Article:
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Omega 3 is a class of long-chain polyunsaturated fatty acids that are integral to the formation of neuronal cell membranes in the brain and retina. The human body cannot synthesise most omega-3s, and must rely instead on dietary sources.

There are three main omega-3s: alpha-linolenic acid (ALA), eicosapentaenoic acid (EPA) and docosahexaenoic acid (DHA). Each has its own properties and benefits, but DHA is the most important during pregnancy.

It is the main structural component of the brain, including the cerebral cortex, the outer layer of the human brain that is responsible for higher cognitive behaviour, including speech, language, memory, personality and decision making. DHA intake is positively correlated with improved pregnancy outcomes, such as length of gestation at term and healthy birth weight, as well as timely completion of developmental milestones after birth. EPA intake is correlated with improved heart health and cholesterol. ALA is not as important an FA for supplementation, and there is little evidence of its usefulness.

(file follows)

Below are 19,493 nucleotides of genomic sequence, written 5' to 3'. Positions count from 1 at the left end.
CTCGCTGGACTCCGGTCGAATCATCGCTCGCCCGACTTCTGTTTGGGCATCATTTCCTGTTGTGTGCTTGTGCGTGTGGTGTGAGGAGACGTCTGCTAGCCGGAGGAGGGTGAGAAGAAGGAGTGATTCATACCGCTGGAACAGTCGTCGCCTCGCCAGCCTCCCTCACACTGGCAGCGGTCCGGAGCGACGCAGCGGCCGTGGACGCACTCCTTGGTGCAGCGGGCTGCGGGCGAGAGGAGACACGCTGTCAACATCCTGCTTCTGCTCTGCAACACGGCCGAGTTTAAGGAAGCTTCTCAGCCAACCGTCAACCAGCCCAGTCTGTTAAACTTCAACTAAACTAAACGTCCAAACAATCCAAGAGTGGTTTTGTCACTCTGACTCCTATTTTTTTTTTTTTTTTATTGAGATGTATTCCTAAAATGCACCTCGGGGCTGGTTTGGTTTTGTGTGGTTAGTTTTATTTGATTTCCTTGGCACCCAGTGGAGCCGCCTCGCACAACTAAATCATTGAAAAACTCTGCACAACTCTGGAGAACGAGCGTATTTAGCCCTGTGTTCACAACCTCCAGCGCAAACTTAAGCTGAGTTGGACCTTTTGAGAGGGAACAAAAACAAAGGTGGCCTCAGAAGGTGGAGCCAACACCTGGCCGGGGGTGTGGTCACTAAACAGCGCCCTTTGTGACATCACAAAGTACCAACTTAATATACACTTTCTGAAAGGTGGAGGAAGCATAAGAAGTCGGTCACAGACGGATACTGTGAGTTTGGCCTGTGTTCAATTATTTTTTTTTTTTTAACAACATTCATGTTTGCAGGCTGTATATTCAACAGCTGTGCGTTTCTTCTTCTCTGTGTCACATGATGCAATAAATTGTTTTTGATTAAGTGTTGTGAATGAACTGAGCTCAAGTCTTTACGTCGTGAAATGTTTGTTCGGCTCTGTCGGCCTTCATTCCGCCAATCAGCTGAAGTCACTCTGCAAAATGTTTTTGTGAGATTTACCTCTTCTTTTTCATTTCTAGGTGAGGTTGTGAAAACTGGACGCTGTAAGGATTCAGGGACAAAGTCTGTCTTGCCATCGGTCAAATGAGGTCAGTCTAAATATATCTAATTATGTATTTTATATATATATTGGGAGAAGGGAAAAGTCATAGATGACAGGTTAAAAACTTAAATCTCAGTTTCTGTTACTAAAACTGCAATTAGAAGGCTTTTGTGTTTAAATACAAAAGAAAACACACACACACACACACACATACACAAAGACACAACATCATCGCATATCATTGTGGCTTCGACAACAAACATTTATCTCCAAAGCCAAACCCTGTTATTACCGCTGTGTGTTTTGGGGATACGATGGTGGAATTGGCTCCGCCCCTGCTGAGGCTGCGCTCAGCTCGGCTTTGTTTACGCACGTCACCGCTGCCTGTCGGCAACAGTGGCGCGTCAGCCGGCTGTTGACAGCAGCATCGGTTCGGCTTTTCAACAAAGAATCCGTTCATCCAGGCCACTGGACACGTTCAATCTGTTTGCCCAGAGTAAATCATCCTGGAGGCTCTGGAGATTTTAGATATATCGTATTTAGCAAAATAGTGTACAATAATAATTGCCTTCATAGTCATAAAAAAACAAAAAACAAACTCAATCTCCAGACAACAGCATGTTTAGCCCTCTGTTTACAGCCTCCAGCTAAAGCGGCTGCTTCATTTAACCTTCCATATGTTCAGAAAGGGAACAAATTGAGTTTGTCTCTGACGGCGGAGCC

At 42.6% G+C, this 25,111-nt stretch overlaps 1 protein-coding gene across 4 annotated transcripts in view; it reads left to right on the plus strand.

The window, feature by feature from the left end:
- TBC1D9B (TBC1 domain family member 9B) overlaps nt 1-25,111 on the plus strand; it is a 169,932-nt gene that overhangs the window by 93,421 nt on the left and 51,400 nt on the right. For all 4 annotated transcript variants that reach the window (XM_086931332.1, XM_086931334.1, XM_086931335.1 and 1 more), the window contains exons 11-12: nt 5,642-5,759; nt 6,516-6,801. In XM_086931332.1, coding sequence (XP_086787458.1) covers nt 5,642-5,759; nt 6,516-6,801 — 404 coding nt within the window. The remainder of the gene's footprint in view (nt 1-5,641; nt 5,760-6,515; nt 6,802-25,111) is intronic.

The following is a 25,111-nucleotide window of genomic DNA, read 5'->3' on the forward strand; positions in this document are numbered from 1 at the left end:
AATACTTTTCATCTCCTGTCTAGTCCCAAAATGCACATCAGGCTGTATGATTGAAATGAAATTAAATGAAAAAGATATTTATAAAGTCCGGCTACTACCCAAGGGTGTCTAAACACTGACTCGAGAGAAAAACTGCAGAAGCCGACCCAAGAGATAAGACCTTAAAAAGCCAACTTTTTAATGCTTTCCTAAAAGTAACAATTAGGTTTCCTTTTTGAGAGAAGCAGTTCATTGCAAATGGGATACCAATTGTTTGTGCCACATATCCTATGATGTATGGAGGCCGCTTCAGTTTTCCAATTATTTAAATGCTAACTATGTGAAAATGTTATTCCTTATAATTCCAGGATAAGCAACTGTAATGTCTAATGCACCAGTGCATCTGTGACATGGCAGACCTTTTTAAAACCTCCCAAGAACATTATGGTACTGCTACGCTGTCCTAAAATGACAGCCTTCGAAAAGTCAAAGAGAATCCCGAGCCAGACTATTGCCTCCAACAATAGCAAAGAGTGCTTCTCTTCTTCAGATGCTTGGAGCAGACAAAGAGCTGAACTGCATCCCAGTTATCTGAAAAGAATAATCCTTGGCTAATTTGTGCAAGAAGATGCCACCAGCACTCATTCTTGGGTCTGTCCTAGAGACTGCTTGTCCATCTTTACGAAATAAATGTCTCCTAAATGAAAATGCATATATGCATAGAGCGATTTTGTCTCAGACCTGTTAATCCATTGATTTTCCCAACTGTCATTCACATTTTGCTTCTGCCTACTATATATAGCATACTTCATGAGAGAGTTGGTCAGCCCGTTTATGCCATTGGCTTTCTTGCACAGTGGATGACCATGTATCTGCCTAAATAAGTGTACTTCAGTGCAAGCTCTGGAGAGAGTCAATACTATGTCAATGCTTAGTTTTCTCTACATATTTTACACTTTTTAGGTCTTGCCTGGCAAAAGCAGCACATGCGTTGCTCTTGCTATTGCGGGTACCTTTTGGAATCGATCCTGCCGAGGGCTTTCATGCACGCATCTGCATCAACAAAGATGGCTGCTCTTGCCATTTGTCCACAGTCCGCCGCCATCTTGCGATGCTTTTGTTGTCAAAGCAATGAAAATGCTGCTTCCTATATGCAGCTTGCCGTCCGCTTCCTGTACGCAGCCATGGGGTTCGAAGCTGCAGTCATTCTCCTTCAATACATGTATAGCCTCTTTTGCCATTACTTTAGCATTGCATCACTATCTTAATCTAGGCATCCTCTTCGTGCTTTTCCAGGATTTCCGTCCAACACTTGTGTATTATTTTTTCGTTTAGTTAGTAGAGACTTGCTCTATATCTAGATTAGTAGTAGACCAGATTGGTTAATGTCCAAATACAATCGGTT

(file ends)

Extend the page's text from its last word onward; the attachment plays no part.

Not all omega-3s are created equally. Depending on the source of omega 3 in a supplement, the ratio of DHA, EPA and ALA will be different. Omega 3s from algae, such as ours, are highly enriched in DHA. Omega 3s from vegan sources, such as flaxseed oil, chia seed oil or walnut oil, do not contain DHA. Instead, they contain ALA, which is not useful during pregnancy. Always read the label, and check the DHA content of your omega 3 supplement.

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